• Founded in 2009 by Debbie Lindell, Cherish Kids works tirelessly to find homes for the nearly 2,000 orphans living throughout Missouri. Their mission is three-fold: to raise awareness about the needs of children in crisis, both locally and worldwide; to offer resources to people who want to help these children; and to provide support by helping meet these children's various needs and offering financial, emotional and spiritual support to families who wish to foster or adopt.

• The organization's efforts include supplying gift cards to children to purchase clothing when they are suddenly placed in foster care; providing summer camp scholarships to foster children; and hosting special events to encourage and support foster children.

Continue reading "Join us for the Cherish Kids 5K/10K on Saturday, August 16 at James River Assembly in Ozark!" »

Seat belts save lives and reduce injury risks in Missouri and nationwide

buckle-up-107206-m.jpgNo matter how carefully you drive, the odds are that you'll be involved in a car crash at some point during your lifetime. While you can't control other people on the road, you can take one simple, basic precaution to reduce your risk of serious injury: wear your seat belt. In this post, our Springfield personal injury lawyers share ten things Missouri drivers should know about seat belt use and roadway safety.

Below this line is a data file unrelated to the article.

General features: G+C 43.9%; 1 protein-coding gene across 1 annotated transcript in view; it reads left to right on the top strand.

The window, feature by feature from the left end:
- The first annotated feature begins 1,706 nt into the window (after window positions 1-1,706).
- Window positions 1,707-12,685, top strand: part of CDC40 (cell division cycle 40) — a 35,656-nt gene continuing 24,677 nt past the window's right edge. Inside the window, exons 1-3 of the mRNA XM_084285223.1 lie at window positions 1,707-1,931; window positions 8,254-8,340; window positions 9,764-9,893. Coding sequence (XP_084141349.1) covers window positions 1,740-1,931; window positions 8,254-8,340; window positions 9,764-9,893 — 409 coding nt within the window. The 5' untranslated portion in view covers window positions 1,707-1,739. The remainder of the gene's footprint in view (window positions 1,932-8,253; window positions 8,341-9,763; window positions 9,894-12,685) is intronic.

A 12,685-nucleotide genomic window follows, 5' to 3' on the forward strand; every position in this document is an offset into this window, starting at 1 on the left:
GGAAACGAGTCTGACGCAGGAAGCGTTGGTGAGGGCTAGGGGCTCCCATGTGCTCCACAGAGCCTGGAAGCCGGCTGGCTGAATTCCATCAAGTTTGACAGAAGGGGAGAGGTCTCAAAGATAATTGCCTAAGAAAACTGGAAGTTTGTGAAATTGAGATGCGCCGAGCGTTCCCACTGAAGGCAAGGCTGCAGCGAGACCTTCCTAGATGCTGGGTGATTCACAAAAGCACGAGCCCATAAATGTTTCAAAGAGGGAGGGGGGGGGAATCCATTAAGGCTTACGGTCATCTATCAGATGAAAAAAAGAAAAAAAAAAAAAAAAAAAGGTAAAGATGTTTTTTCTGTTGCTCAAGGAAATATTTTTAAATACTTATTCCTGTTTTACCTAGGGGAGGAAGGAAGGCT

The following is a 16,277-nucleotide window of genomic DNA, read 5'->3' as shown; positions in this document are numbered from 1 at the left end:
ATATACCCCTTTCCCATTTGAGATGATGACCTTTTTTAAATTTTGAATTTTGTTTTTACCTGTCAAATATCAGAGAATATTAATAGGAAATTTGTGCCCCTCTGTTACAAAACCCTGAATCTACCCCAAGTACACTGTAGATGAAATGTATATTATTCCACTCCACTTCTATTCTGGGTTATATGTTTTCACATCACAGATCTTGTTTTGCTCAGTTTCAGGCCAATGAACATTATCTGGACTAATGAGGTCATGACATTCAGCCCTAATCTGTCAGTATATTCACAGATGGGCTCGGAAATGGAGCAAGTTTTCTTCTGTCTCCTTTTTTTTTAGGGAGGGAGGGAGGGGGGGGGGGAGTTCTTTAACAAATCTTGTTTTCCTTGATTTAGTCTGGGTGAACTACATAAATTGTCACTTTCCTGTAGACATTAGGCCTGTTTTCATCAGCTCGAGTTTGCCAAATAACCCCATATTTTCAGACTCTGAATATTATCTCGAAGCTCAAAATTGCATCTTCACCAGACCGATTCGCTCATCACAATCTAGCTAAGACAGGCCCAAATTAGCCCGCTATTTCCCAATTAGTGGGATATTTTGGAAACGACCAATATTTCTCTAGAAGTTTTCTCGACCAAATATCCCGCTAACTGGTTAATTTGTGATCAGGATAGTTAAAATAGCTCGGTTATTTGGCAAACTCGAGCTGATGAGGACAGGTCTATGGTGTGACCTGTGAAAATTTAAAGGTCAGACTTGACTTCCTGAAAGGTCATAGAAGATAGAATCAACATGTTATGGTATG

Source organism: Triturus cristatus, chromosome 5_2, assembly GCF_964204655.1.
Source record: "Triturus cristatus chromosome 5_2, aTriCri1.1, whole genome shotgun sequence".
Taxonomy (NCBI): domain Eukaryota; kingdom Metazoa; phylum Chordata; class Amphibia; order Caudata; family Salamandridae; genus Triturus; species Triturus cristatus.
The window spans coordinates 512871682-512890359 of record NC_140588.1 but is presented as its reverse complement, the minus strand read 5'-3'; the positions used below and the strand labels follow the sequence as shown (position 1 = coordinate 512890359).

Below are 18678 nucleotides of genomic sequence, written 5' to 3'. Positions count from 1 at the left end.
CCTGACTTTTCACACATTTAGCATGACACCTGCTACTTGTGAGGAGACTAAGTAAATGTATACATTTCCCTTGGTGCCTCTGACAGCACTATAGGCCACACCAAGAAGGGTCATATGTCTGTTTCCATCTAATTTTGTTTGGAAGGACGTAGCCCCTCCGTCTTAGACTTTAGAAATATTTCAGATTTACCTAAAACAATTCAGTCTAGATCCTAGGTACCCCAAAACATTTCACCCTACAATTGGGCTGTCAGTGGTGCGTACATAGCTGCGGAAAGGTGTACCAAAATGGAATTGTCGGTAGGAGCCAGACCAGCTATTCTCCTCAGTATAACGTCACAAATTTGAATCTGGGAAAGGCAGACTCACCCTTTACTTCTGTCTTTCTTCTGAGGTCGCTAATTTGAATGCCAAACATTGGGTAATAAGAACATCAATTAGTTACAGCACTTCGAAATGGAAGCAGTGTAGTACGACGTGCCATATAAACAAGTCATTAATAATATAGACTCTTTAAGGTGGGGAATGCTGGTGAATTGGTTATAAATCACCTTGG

Ten things Missouri drivers should know about seat belts:

1. Wearing a seat belt is the easiest, most effective step you can take to reduce your chances of being injured in a car accident.

2. The National Highway Traffic Safety Administration (NHTSA) reports that lap/shoulder seat belts reduce fatal injury risks by 45% and moderate-to-critical injury risks by 50%.